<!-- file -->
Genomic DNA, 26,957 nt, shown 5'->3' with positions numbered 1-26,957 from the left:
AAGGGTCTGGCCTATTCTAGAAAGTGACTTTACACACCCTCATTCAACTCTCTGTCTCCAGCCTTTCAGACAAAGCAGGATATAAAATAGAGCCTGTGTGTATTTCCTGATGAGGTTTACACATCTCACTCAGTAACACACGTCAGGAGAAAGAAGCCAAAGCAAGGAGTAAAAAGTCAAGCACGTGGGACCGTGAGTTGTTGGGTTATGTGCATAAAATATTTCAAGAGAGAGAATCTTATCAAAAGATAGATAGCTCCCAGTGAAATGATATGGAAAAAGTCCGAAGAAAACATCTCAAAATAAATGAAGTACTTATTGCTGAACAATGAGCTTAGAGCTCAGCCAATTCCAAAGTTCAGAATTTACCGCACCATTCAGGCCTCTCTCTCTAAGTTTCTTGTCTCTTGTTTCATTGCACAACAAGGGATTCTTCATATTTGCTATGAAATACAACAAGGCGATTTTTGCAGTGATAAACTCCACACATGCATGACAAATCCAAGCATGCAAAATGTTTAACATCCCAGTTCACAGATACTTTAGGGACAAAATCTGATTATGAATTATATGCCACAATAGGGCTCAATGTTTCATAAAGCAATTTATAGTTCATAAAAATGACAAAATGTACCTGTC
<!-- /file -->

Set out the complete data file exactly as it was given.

Genomic DNA, 26,957 nt, shown 5'->3' with positions numbered 1-26,957 from the left:
AAGGGTCTGGCCTATTCTAGAAAGTGACTTTACACACCCTCATTCAACTCTCTGTCTCCAGCCTTTCAGACAAAGCAGGATATAAAATAGAGCCTGTGTGTATTTCCTGATGAGGTTTACACATCTCACTCAGTAACACACGTCAGGAGAAAGAAGCCAAAGCAAGGAGTAAAAAGTCAAGCACGTGGGACCGTGAGTTGTTGGGTTATGTGCATAAAATATTTCAAGAGAGAGAATCTTATCAAAAGATAGATAGCTCCCAGTGAAATGATATGGAAAAAGTCCGAAGAAAACATCTCAAAATAAATGAAGTACTTATTGCTGAACAATGAGCTTAGAGCTCAGCCAATTCCAAAGTTCAGAATTTACCGCACCATTCAGGCCTCTCTCTCTAAGTTTCTTGTCTCTTGTTTCATTGCACAACAAGGGATTCTTCATATTTGCTATGAAATACAACAAGGCGATTTTTGCAGTGATAAACTCCACACATGCATGACAAATCCAAGCATGCAAAATGTTTAACATCCCAGTTCACAGATACTTTAGGGACAAAATCTGATTATGAATTATATGCCACAATAGGGCTCAATGTTTCATAAAGCAATTTATAGTTCATAAAAATGACAAAATGTACCTGTC